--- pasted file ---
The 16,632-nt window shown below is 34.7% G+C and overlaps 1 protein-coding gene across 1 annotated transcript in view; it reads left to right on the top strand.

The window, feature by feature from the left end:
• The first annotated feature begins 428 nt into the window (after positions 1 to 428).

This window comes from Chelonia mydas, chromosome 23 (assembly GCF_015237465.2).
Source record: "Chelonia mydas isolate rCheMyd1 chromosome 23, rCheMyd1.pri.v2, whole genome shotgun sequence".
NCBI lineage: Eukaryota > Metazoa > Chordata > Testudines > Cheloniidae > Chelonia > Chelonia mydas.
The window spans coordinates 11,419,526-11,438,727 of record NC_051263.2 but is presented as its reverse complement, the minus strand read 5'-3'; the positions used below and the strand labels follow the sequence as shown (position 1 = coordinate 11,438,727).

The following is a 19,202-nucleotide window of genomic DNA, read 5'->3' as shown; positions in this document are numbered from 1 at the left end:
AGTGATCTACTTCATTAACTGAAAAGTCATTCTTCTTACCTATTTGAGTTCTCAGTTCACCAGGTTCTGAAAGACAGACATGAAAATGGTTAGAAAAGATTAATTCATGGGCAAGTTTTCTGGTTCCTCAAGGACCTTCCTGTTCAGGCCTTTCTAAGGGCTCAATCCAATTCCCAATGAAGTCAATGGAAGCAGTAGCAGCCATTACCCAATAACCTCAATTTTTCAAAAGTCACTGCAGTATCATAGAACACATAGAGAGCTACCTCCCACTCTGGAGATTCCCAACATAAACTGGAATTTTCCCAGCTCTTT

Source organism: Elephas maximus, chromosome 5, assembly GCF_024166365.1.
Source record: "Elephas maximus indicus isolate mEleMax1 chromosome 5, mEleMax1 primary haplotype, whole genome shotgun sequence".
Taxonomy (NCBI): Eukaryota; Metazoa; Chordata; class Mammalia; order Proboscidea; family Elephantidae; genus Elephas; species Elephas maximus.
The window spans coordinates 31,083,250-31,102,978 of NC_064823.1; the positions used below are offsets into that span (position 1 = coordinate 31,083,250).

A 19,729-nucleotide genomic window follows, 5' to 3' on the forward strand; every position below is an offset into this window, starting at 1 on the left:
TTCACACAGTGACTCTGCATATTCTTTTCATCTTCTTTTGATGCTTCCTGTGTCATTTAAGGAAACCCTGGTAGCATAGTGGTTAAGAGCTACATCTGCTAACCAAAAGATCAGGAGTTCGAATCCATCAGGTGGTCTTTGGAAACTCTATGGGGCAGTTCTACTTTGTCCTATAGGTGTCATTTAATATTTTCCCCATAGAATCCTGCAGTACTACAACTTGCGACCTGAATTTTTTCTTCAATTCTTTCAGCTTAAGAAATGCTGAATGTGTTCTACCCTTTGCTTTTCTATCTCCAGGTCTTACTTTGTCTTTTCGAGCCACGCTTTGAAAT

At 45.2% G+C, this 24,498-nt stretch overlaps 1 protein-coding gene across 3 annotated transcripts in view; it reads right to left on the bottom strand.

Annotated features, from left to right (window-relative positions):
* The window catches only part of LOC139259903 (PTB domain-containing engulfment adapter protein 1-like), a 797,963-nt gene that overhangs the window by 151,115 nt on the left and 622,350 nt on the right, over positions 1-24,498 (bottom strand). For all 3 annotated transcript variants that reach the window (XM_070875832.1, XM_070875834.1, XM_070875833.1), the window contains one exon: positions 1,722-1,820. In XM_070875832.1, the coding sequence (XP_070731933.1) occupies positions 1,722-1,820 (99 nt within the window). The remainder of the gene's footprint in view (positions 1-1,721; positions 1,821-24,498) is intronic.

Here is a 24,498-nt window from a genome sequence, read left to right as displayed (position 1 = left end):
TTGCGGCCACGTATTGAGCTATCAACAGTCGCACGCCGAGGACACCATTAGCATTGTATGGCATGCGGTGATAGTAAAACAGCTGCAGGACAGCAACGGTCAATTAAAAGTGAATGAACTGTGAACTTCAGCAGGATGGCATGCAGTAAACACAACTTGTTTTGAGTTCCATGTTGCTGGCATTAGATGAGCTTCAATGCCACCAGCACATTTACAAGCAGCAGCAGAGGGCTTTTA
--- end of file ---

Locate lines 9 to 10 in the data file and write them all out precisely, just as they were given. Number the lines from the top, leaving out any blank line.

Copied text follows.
AGTGATCTACTTCATTAACTGAAAAGTCATTCTTCTTACCTATTTGAGTTCTCAGTTCACCAGGTTCTGAAAGACAGACATGAAAATGGTTAGAAAAGATTAATTCATGGGCAAGTTTTCTGGTTCCTCAAGGACCTTCCTGTTCAGGCCTTTCTAAGGGCTCAATCCAATTCCCAATGAAGTCAATGGAAGCAGTAGCAGCCATTACCCAATAACCTCAATTTTTCAAAAGTCACTGCAGTATCATAGAACACATAGAGAGCTACCTCCCACTCTGGAGATTCCCAACATAAACTGGAATTTTCCCAGCTCTTT

Source organism: Elephas maximus, chromosome 5, assembly GCF_024166365.1.